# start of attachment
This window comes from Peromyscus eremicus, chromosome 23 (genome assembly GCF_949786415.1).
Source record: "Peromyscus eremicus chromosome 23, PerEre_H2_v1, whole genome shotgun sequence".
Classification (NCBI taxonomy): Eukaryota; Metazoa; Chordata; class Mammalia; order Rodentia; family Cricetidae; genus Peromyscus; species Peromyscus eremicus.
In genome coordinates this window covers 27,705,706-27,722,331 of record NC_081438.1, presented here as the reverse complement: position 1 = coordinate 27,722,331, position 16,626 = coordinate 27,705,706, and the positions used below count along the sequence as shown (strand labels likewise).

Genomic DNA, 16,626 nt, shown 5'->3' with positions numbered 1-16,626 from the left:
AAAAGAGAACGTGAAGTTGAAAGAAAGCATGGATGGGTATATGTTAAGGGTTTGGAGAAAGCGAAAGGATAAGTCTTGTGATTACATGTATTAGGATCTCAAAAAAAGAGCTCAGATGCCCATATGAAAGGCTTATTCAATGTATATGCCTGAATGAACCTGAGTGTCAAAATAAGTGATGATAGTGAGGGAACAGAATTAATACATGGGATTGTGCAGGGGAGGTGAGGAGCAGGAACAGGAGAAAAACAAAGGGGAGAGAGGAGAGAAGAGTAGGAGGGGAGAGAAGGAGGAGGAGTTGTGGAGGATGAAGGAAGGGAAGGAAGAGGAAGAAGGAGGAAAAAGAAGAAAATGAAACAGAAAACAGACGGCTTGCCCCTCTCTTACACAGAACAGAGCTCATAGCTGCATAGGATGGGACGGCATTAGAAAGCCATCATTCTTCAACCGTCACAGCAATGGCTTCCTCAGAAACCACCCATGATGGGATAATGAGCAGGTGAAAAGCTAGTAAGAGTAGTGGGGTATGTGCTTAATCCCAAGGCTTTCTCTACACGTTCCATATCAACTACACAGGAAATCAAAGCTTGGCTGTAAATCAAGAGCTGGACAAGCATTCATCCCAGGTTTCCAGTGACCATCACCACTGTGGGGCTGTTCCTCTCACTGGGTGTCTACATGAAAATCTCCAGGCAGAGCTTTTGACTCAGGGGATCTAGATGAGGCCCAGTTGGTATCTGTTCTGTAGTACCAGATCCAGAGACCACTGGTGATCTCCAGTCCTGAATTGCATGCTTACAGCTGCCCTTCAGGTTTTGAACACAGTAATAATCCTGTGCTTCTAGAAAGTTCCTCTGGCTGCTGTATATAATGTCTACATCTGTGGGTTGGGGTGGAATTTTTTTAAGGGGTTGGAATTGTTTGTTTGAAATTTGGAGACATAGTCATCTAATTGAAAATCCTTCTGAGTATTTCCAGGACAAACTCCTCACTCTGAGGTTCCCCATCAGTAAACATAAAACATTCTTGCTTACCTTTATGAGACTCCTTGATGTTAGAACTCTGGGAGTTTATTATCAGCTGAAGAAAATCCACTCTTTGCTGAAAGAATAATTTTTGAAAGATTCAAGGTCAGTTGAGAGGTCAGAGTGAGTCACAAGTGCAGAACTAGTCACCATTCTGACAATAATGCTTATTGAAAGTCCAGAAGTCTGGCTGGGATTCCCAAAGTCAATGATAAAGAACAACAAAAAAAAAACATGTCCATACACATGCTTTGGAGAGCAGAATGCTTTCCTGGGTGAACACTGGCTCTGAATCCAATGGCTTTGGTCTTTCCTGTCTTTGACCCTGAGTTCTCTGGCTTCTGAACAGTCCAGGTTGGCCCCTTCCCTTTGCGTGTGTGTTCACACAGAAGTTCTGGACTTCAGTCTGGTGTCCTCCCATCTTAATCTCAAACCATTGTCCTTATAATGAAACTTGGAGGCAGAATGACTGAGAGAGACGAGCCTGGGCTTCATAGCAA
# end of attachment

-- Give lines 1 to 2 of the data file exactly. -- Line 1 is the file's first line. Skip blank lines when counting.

This window comes from Peromyscus eremicus, chromosome 23 (genome assembly GCF_949786415.1).
Source record: "Peromyscus eremicus chromosome 23, PerEre_H2_v1, whole genome shotgun sequence".